Lighter conditions did not suit the Dun Laoghaire Olympic silver medalist who had an ultra-consistent opening seven-race results of 3, 2, 2, 2, 1, 6, 4 before counting a 33, 17, 19 and 20.

Counting six race wins in her tally, Anne Marie Rindom of Denmark topped the training regatta and was followed home by 2017 Under-21 world champion Maria Erdi of Hungary. Third was Vasileia Karachaliou of Greece. 

Murphy's training partner, 16-year-old Eve McMahon of Howth Yacht Club was 24th in the 40-boat fleet.

Results here.

Published in Annalise Murphy

The National Yacht Club's Finn Lynch recovered to a strong sixth from his ninth overall position going into the final day of racing in the ILCA 7 (men's Laser) fleet of 31 boats at the Lanzarote Winter Series Regatta today.

After ten races plus today's light air medal race, the Rio Olympian ended the training regatta some 17 points off fifth overall but ahead of Dutch sailor Duko Bos, and Switzerland's Eliot Merceron both main rivals for one of the final Tokyo qualification berths.

Race win for Tom Higgins

The regatta saw a return to the water for Royal St. George's Tom Higgins after an absence of two days and a what a return he made, winning race ten of the series to beat among others Brazilian legend Robert Scheidt. Scheidt, the holder of two gold medals, two silver medals and a bronze from five Olympic Games, finished second overall to France's Jean-Baptiste Bernaz.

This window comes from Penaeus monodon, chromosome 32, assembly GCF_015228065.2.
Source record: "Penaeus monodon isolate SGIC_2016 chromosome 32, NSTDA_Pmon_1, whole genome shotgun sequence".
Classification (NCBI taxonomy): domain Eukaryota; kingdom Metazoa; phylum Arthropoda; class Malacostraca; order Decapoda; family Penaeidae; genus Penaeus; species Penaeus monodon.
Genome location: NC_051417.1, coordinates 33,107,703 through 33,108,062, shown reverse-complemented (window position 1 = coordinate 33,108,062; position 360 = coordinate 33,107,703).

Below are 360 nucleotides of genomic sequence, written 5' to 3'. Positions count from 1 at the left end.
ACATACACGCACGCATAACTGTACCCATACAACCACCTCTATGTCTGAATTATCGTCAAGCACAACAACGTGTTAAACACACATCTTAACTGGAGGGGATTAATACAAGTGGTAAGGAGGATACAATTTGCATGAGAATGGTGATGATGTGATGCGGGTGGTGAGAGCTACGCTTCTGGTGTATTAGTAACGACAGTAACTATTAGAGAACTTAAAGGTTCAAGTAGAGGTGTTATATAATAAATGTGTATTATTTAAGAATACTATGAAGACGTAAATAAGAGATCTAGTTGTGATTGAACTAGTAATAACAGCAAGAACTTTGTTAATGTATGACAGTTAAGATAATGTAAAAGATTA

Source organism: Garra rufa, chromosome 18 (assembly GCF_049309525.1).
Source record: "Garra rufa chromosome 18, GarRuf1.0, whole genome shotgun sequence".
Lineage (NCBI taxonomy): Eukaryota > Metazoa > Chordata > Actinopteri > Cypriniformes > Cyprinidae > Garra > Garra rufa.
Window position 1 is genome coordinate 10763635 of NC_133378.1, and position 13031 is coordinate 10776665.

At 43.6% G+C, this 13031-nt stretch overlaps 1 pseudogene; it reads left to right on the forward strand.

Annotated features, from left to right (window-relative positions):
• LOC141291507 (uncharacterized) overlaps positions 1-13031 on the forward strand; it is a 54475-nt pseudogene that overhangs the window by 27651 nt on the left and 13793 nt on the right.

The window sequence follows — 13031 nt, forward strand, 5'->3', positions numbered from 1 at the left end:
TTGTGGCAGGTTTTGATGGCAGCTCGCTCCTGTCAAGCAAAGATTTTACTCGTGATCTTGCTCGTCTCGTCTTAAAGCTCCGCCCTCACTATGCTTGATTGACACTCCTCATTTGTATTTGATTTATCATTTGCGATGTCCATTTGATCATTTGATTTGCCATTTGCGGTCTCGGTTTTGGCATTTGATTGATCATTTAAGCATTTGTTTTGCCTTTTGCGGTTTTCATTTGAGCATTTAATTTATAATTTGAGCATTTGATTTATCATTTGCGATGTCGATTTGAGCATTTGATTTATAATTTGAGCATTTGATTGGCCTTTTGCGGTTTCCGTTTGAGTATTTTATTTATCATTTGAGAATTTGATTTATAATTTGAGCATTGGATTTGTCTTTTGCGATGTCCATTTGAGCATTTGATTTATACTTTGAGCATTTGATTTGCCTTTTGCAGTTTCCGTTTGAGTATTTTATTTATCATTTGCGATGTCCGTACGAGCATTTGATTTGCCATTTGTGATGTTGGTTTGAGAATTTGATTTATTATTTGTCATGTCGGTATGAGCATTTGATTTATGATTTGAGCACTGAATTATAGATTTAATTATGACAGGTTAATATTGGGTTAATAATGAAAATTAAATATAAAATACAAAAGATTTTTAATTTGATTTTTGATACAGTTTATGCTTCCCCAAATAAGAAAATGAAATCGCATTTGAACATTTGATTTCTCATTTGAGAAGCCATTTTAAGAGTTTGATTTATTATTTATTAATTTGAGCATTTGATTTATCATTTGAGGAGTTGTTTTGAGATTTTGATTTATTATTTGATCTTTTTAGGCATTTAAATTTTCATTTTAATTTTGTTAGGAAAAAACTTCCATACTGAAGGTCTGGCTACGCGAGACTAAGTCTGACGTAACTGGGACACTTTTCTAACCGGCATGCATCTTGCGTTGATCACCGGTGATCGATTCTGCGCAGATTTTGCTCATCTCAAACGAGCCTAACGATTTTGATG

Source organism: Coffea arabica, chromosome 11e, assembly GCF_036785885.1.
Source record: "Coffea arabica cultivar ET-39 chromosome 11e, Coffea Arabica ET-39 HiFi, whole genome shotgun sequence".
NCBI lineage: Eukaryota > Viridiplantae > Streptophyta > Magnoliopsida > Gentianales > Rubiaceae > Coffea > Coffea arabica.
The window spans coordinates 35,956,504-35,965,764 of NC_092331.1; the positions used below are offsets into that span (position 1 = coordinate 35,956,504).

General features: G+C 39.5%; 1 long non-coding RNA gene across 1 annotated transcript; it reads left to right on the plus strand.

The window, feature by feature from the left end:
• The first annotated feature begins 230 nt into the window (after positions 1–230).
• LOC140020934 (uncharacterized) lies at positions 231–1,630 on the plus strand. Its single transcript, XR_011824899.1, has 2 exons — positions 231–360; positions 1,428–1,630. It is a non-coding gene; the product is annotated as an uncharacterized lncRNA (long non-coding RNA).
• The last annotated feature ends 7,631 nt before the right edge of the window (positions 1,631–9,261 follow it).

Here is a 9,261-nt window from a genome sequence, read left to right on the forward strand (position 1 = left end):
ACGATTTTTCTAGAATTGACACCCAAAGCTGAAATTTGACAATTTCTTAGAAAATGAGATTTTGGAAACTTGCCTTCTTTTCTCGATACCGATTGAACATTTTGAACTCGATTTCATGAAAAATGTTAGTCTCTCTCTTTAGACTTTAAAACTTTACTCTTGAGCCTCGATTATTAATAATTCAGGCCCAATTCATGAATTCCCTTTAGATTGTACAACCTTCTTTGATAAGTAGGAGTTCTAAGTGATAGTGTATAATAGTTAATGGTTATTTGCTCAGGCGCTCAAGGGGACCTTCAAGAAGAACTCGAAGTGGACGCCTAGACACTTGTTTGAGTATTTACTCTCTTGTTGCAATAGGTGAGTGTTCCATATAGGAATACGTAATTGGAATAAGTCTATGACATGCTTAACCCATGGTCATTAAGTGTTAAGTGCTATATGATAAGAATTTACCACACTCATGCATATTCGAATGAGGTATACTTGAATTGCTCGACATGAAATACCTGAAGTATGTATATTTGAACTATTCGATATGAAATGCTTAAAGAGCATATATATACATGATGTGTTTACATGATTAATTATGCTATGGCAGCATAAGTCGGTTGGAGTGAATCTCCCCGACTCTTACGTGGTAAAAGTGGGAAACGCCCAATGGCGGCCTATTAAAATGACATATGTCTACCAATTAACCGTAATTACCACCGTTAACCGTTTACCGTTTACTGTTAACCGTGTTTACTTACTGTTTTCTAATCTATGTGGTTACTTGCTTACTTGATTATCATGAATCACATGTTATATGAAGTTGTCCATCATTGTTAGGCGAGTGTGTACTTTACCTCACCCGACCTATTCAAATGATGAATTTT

Howth Yacht Club's Ewan McMahon who lost a day due to injury finished 26th.

The regatta takes the Irish men's Laser team a step closer to Hyeres Regatta in April where there are two final Olympic spots available at the planned European Sailing Cup. Up to six countries are in the running – Slovenia, Switzerland, Spain, Netherlands and Belgium and Ireland with Ireland finishing behind all of these at the latest World Championships but, significantly, top of those competing this week in Lanzarote. 

Results are here

Published in Tokyo 2020
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The Olympic Federation of Ireland (OFI) continue to plan for a “very different type” of Olympic and Paralympic Games experience in Tokyo this summer.

The OFI released a statement on Friday night after hosts Japan and the International Olympic Committee earlier stood firm on their commitment to host the Tokyo Olympics this year and denied a report of a possible cancellation.

From an Irish Olympic sailing point of view, the planning for the Tokyo Olympic Regatta this July therefore also continues.

Ireland's Annalise Murphy is the only Tokyo qualified sailor at this point. The Rio silver medalist gave an update on training in lockdown to the Irish Laser class agm late last year as Afloat reported here.